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Nov 08 2011

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I prefer the chip wrapper version

My newspaper of choice is the Guardian. Recently they were forced to increase the cover price and ever since have been running a series of advertisements for various forms of subscription which will lower the cost from some £35.00 pcm (if you include its sister paper the Observer on sundays) to as little as £9.99 if you go for the kindle option.

The economic case for change is unarguable. A saving of over £20 a month, plus you get the “paper” delivered to your breakfast table in seconds over the airwaves. No need to go out in the rain down to the shop to pick up a copy (I live in the sticks and the local shop won’t deliver to us). No disappointment when they have sold out (it happens). No waste paper as I immediately bin the sports section. No waste paper when I eventually discard the bits I do read. And it would mean that I actually use the kindle as something other than a rather expensive paper weight. The Grauniad even kindly offered a two week free trial if you signed up.

So I tried it. I really did. But it just didn’t work for me.

To be fair practically all the editorial is there. And the layout is pretty good. Down the left hand of the screen you see the headings for the main sections – Top Stories, UK News, International, Financial etc. whilst on the right hand side you are given the headlines for each of the main stories in each section. The layout also makes good use of the kindle’s navigation features so it is easy to skip from one article to another or even from one section to another. But it lacks that essential aesthetic which makes a good newspaper. I’m sorry, but the medium is the message – at least it is over the breakfast table.

I don’t read a newspaper in serial, article after article, front to back form. I skip about. First I throw away that useless sport section. Then I start at the back of G2 with Steve Bell, and flick back two pages to Doonesbury. What? No Steve Bell? No Doonesbury? Oh dear. I then flick to the front of G2 while my tea is brewing and I munch my cornflakes whilst reading whatever takes my fancy. (Note to non Guardian readers. The G2 is a tabloid sized insert to the main paper. It contains little in the way of editorial and much in the way of entertainment. Ideal breakfast fodder.) G2 section finished (normally about the time I have finished my breakfast) I can retire to my armchair with my second cup of tea and the main paper.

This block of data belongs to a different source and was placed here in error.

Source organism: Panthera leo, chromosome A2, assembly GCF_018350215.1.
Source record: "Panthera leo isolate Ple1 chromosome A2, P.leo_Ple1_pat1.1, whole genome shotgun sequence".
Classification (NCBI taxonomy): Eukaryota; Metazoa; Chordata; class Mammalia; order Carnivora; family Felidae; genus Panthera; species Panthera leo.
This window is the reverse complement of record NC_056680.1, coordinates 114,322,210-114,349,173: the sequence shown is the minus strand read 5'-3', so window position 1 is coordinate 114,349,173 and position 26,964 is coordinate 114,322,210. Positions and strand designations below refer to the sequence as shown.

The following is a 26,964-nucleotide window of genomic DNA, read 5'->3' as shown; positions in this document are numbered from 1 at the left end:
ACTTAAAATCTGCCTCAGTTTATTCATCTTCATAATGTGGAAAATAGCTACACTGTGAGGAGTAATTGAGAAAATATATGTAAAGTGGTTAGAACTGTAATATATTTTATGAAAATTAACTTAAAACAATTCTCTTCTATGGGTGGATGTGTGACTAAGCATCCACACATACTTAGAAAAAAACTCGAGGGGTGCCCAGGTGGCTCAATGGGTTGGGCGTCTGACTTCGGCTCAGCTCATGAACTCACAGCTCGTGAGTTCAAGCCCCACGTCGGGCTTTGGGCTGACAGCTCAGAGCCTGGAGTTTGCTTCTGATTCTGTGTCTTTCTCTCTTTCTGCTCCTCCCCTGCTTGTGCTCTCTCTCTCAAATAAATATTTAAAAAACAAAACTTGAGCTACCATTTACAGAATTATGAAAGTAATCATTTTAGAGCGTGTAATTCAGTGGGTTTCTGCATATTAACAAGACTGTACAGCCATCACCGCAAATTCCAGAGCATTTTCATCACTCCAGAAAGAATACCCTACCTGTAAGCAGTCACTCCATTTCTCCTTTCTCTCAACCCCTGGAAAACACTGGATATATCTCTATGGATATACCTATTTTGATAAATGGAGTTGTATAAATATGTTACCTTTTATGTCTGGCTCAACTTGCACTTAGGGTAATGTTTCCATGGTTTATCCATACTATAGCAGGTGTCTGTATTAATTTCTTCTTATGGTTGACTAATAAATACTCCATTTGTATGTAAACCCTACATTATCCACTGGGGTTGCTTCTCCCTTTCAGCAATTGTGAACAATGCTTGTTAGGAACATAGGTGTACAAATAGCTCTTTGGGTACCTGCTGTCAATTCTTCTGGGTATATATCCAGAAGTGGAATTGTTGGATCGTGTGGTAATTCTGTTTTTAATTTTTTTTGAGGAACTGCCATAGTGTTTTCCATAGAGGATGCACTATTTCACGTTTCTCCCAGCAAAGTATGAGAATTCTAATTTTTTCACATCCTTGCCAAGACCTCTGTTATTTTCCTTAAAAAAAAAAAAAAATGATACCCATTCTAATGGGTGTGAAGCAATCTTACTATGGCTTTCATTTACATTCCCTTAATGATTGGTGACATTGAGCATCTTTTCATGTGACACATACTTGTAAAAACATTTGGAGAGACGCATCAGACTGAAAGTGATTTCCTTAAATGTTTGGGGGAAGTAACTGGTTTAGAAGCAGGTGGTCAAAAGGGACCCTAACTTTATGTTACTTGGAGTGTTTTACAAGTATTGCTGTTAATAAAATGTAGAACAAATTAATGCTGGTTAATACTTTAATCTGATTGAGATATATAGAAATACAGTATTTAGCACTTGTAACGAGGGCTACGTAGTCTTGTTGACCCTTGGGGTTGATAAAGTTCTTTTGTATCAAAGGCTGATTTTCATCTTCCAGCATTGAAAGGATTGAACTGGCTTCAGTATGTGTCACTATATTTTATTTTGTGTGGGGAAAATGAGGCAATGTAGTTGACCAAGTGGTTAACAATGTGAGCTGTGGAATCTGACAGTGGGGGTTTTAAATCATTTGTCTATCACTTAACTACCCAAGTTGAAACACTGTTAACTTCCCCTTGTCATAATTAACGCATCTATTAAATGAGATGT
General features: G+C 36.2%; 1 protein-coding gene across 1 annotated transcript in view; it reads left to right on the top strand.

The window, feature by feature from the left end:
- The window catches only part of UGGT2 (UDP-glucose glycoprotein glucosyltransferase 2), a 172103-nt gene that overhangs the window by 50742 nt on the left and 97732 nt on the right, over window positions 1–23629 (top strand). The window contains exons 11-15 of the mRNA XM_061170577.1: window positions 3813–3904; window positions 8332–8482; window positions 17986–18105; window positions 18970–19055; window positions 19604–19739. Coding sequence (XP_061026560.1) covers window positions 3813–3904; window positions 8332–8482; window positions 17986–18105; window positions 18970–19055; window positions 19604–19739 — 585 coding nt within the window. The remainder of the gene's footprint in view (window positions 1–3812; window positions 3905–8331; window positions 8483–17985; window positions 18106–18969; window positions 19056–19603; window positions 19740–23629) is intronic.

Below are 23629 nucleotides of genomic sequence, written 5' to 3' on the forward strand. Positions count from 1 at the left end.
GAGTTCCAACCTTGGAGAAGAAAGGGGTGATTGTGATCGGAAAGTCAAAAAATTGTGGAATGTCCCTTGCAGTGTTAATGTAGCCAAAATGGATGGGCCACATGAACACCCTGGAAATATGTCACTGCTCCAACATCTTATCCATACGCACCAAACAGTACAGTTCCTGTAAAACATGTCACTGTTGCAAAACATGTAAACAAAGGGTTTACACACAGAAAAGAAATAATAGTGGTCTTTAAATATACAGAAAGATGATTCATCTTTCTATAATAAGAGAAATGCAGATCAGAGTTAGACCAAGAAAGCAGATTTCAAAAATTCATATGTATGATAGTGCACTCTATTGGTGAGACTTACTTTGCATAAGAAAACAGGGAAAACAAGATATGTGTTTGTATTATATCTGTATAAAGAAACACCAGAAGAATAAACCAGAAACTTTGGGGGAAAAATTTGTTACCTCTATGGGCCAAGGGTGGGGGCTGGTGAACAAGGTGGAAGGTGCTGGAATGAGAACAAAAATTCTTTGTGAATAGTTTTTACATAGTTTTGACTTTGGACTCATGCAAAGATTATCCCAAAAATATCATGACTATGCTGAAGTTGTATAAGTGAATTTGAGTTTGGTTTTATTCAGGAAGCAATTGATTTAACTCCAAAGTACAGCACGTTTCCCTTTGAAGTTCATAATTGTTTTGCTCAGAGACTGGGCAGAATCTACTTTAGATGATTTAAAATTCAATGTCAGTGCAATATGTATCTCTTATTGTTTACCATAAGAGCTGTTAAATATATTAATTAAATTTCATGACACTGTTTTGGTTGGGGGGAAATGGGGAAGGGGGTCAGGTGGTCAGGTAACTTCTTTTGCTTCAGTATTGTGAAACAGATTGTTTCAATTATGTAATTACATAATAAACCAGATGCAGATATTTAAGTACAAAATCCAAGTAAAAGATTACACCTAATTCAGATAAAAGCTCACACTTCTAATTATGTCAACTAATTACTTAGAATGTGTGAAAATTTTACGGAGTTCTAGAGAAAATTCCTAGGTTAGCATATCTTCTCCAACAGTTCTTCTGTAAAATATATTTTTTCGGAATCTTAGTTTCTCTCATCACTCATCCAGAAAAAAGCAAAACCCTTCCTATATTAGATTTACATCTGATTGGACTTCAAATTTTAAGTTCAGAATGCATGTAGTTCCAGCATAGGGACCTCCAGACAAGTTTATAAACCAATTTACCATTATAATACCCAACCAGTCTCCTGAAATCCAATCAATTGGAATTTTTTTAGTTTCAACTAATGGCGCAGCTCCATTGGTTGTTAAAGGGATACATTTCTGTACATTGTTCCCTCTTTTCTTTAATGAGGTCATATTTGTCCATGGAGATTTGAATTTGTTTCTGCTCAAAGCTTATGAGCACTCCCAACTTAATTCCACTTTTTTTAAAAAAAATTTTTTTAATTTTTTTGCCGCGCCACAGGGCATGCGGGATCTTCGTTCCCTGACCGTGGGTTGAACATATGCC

And I don’t read that in serial fashion either. I skip about. I scan the pages for something I want to read first, then read that before scanning for something else. Doing so gives me a good feel for the main issues of the day. I’ll see the obvious front page article – get a paragraph or two under my belt, then flick through for further details in other articles before going back to read the main news in detail. On the way I will inevitably be exposed to advertising (none in the kindle version) and will see a wide range of pictorial editorial content (very little in the kindle). And I can fold the paper to match what I am looking at. And it doesn’t weigh much. And it has two crosswords, plus the soduko and more Steve Bell!

I’m sorry, but a newspaper is more than just the sum of its content. I think I’ll carry on wasting 20 quid a month. And throwing away the sport section unread. And my local newsagent will continue to benefit from both the sale of the paper itself and any incidental purchase I may make whilst I am there. They wouldn’t get that if I carried on with the kindle.

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4 comments

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  1. Peter

    There is also not much said about the added value functionality that you just don’t get with a Kindle (or any other electronic) version.

    Kindles don’t work well at the bottom of a litter tray. At least, not very long. You can’t scrunch them up and use them for padding when you move. And, worst of all, in this world that is globally warming, insects will breed faster. It remains the sole preserve of a newspaper: swatting flies..

  2. Mick

    On the other hand, I have heard that dropping a kindle on a spider is almost as effective as using a hardback book.

  3. Peter

    .. only your book won’t be immediately out of warranty :)

  4. Mick

    And the book will almost certainly remain readable, whilst the kindle may not…….

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